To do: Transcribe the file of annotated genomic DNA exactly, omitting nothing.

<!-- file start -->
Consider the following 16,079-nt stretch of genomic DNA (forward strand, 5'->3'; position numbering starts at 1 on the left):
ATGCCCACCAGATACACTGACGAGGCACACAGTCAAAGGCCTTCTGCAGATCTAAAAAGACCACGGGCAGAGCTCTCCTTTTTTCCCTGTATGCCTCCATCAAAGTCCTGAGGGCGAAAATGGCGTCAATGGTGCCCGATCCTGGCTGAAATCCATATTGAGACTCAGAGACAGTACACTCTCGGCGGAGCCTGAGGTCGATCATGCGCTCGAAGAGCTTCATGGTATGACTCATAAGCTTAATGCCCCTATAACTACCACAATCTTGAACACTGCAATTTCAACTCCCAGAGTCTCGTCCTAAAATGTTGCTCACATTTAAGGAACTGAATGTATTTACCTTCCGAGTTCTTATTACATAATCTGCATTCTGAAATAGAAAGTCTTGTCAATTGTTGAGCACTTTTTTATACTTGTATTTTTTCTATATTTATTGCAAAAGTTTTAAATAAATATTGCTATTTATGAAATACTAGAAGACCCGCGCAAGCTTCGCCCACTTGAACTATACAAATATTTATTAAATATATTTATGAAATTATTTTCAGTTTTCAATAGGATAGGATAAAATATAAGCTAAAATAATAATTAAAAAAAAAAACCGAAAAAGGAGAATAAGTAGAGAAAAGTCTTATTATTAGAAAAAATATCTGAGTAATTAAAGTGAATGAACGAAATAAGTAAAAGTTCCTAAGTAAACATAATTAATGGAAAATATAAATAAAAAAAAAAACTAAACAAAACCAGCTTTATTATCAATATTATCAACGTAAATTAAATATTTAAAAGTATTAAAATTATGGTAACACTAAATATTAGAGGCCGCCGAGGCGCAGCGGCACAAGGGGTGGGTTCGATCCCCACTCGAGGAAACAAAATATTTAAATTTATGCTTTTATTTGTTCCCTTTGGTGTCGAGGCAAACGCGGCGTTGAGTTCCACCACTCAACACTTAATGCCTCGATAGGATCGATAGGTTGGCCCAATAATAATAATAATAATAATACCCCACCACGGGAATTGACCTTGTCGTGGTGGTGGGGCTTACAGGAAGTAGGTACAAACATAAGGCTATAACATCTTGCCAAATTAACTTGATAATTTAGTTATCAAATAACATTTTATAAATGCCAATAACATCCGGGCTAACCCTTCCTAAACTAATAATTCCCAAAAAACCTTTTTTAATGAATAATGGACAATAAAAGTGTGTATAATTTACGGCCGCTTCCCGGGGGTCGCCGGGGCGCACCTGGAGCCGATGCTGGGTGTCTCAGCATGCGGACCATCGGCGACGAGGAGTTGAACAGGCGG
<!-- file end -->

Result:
Consider the following 16,079-nt stretch of genomic DNA (forward strand, 5'->3'; position numbering starts at 1 on the left):
ATGCCCACCAGATACACTGACGAGGCACACAGTCAAAGGCCTTCTGCAGATCTAAAAAGACCACGGGCAGAGCTCTCCTTTTTTCCCTGTATGCCTCCATCAAAGTCCTGAGGGCGAAAATGGCGTCAATGGTGCCCGATCCTGGCTGAAATCCATATTGAGACTCAGAGACAGTACACTCTCGGCGGAGCCTGAGGTCGATCATGCGCTCGAAGAGCTTCATGGTATGACTCATAAGCTTAATGCCCCTATAACTACCACAATCTTGAACACTGCAATTTCAACTCCCAGAGTCTCGTCCTAAAATGTTGCTCACATTTAAGGAACTGAATGTATTTACCTTCCGAGTTCTTATTACATAATCTGCATTCTGAAATAGAAAGTCTTGTCAATTGTTGAGCACTTTTTTATACTTGTATTTTTTCTATATTTATTGCAAAAGTTTTAAATAAATATTGCTATTTATGAAATACTAGAAGACCCGCGCAAGCTTCGCCCACTTGAACTATACAAATATTTATTAAATATATTTATGAAATTATTTTCAGTTTTCAATAGGATAGGATAAAATATAAGCTAAAATAATAATTAAAAAAAAAAACCGAAAAAGGAGAATAAGTAGAGAAAAGTCTTATTATTAGAAAAAATATCTGAGTAATTAAAGTGAATGAACGAAATAAGTAAAAGTTCCTAAGTAAACATAATTAATGGAAAATATAAATAAAAAAAAAAACTAAACAAAACCAGCTTTATTATCAATATTATCAACGTAAATTAAATATTTAAAAGTATTAAAATTATGGTAACACTAAATATTAGAGGCCGCCGAGGCGCAGCGGCACAAGGGGTGGGTTCGATCCCCACTCGAGGAAACAAAATATTTAAATTTATGCTTTTATTTGTTCCCTTTGGTGTCGAGGCAAACGCGGCGTTGAGTTCCACCACTCAACACTTAATGCCTCGATAGGATCGATAGGTTGGCCCAATAATAATAATAATAATAATACCCCACCACGGGAATTGACCTTGTCGTGGTGGTGGGGCTTACAGGAAGTAGGTACAAACATAAGGCTATAACATCTTGCCAAATTAACTTGATAATTTAGTTATCAAATAACATTTTATAAATGCCAATAACATCCGGGCTAACCCTTCCTAAACTAATAATTCCCAAAAAACCTTTTTTAATGAATAATGGACAATAAAAGTGTGTATAATTTACGGCCGCTTCCCGGGGGTCGCCGGGGCGCACCTGGAGCCGATGCTGGGTGTCTCAGCATGCGGACCATCGGCGACGAGGAGTTGAACAGGCGG